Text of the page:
The host response to infection is pivotal to the clinical features observed in a patient with sepsis. Indeed, Sir William Osler noted that “Except on few occasions, the patient appears to die from the body’s response to infection rather than from it”. Importantly, evidence of the host response, in the form of the systemic inflammatory response syndrome (SIRS), during a documented or suspected infection is required criteria for sepsis diagnosis. Currently, the consensus for sepsis diagnosis, based on expert opinion, requires evidence of SIRS based on two or more of the following signs, abnormalities in white blood cell count, fever or hypothermia, tachycardia or elevated respiratory rate. Unfortunately, these criteria have never been validated and therefore the diagnosis of sepsis may include a heterogeneous population of patients, potentially with various pathophysiology and different outcomes, who may also benefit from distinct therapeutics. However, the mechanisms of sepsis remain uncertain. Given the need to standardize sepsis diagnostics, the SIRS plus infection criteria was embraced by the clinical and research community.
To better our understanding of the SIRS criteria in defining sepsis, Kaukonen et al. (1) conducted a retrospective investigation of patient data from a database available to the Australian and New Zealand Intensive Care Society (ANZICS). Specifically, they were interested in assessing how well the requirement of at least two SIRS criteria performed in diagnosing severe sepsis. They hypothesized that requiring two criteria to establish SIRS has low sensitivity and validity such that populations of patients, who ultimately have severe sepsis and organ dysfunction, are improperly diagnosed. To test this hypothesis they decided to quantify the number and clinical outcomes of patients admitted to an intensive care unit (ICU), who had an infection and organ dysfunction but lacked two or more SIRS signs. Additionally, they tested if there was a difference in the risk of death between patients who had two criteria vs. one, as is expected if the requirement of two criteria to establish a diagnosis has validity.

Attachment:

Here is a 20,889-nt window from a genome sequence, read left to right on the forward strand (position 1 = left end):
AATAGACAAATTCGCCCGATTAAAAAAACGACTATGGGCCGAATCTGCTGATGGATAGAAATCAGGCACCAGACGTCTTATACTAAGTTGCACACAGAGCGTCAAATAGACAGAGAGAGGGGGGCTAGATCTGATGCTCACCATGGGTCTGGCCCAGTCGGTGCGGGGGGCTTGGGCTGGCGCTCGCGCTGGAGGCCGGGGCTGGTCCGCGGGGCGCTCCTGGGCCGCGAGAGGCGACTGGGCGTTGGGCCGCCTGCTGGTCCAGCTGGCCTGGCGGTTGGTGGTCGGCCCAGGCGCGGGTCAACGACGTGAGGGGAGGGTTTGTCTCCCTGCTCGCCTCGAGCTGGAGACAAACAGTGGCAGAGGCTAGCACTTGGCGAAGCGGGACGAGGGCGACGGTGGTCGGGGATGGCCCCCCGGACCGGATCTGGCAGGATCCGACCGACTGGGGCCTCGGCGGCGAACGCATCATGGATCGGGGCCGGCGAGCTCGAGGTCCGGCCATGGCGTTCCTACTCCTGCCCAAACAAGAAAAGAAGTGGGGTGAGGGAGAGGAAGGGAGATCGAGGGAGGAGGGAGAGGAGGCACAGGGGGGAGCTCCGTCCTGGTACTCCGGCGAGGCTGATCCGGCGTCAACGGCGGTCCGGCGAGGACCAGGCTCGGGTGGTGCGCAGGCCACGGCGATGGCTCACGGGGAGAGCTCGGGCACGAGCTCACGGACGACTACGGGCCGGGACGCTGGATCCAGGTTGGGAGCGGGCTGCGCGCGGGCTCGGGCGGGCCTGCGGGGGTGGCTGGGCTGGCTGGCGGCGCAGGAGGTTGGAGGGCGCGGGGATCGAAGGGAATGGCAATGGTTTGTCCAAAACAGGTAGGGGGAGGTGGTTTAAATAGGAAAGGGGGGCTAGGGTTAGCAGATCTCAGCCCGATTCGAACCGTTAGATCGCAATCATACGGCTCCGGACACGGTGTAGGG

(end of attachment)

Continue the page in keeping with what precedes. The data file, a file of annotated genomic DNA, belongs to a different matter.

Data was reviewed from 1,171,797 patients admitted to 172 ICUs over a 14-year period. Records for patients admitted with a potential or proven infection using APACHE III information were included. Severely septic patients were determined from diagnostic admission codes for infection and organ failure. SIRS criteria were applied to the study data and in-hospital mortality was assessed. Patients with severe sepsis were divided into those who had two or greater SIRS criteria (SIRS-positive severe sepsis) vs. those who had less than two SIRS criteria (SIRS-negative).
Infection and organ dysfunction were identified in 109,663 patients, accounting for approximately 10% of patient records. SIRS-negative patients represented 12.1% of severe sepsis. Overall, the SIRS-negative population was older, less ill and had better overall mortality. One in five SIRS negative patients had no SIRS criteria while an abnormal white blood cell count was the most common single SIRS criteria found in the SIRS-negative group.
When they examined if two SIRS criteria significantly represented a transition point in patient outcome, they found that each criteria incrementally increased mortality by 13%, with no additional change when the level of two criteria was reached. Hence, diagnostically there is no data to support the requirement of two SIRS criteria for defining severe sepsis.